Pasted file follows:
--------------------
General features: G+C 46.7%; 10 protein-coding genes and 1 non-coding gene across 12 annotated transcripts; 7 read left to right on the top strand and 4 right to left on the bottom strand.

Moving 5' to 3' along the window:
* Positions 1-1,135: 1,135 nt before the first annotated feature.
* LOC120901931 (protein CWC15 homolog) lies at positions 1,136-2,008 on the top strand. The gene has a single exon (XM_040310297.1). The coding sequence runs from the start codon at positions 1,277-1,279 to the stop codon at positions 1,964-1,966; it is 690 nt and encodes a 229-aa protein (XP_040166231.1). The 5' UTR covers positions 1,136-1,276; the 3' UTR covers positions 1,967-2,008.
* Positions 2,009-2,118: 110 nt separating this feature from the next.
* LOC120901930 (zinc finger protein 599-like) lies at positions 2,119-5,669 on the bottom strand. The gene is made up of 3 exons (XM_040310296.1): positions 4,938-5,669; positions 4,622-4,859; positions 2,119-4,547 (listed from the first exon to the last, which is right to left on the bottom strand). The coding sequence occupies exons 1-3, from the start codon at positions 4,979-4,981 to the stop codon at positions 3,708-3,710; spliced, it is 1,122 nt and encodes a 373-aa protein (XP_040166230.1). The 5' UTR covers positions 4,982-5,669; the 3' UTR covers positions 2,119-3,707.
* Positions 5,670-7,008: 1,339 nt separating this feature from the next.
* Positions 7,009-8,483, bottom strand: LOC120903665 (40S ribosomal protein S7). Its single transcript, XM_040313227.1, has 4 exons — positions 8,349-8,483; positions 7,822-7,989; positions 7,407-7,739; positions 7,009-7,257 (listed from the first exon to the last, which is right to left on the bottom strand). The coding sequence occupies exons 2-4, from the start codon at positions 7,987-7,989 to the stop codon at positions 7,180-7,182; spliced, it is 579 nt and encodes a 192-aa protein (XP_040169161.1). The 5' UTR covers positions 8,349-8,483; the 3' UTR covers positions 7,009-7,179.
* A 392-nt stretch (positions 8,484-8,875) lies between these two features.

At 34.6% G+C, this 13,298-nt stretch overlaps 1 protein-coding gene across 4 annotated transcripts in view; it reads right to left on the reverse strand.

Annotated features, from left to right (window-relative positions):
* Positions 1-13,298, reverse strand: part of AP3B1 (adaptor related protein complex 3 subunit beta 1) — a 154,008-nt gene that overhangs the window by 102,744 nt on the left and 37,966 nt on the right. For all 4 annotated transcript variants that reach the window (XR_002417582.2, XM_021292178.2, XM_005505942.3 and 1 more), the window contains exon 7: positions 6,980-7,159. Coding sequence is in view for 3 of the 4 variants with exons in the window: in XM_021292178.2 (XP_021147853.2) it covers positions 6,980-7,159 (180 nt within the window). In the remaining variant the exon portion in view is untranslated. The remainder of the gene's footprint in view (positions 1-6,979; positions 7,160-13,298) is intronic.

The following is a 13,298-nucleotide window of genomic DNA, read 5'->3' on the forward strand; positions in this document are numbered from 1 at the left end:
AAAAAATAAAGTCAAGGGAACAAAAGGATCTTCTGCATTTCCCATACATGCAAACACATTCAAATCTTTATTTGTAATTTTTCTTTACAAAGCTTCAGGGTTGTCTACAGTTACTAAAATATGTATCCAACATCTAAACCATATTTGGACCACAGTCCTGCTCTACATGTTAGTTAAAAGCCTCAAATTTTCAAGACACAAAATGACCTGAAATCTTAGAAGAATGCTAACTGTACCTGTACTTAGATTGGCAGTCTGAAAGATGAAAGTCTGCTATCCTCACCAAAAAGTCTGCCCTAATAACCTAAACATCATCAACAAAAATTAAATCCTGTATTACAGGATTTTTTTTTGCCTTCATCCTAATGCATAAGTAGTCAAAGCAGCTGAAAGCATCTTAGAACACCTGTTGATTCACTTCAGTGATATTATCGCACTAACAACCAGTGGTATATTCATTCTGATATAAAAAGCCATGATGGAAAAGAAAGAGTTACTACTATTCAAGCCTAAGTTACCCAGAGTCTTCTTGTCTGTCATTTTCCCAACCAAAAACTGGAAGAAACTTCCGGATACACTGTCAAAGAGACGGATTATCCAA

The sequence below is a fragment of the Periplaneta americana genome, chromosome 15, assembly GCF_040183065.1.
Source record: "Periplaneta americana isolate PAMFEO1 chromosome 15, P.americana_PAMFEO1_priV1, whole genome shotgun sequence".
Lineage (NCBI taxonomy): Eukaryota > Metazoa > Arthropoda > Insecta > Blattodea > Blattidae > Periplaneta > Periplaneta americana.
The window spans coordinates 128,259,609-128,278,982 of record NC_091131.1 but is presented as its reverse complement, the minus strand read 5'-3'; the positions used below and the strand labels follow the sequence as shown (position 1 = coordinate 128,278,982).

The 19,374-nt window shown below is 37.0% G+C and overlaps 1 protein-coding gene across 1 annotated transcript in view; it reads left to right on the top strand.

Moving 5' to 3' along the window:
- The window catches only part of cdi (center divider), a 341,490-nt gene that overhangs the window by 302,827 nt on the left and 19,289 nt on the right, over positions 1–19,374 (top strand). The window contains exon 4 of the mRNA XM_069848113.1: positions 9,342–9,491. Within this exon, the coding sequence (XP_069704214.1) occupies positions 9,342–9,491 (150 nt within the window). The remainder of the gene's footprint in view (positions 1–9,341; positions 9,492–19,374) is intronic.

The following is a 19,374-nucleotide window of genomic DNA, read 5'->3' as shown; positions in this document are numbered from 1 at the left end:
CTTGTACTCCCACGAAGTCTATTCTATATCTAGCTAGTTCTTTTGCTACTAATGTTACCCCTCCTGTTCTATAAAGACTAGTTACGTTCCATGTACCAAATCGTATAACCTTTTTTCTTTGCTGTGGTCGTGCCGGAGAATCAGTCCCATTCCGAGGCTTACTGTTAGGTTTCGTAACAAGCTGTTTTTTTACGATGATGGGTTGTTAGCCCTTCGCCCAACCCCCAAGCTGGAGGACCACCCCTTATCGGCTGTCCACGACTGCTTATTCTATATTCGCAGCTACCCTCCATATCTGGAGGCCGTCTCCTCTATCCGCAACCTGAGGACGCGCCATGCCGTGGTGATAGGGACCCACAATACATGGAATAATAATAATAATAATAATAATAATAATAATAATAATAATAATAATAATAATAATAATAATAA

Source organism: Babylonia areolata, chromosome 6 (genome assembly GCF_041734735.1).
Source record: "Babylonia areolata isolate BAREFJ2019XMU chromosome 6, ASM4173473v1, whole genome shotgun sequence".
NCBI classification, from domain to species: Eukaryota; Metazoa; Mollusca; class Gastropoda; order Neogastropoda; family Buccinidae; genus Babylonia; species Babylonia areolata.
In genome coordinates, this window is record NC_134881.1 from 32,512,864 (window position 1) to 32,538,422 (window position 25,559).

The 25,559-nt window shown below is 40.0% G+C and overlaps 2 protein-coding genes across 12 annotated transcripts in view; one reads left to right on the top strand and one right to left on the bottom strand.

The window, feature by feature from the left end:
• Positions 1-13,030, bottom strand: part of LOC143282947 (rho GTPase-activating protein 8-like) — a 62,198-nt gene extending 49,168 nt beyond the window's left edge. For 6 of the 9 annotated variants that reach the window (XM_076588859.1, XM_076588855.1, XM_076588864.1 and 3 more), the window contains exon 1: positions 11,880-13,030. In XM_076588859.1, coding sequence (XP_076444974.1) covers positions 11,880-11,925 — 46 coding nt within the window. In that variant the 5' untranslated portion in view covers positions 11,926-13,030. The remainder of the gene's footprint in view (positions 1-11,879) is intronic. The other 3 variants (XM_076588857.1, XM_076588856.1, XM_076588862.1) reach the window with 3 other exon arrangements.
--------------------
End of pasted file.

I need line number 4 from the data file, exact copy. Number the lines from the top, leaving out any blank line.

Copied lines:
* LOC120901931 (protein CWC15 homolog) lies at positions 1,136-2,008 on the top strand. The gene has a single exon (XM_040310297.1). The coding sequence runs from the start codon at positions 1,277-1,279 to the stop codon at positions 1,964-1,966; it is 690 nt and encodes a 229-aa protein (XP_040166231.1). The 5' UTR covers positions 1,136-1,276; the 3' UTR covers positions 1,967-2,008.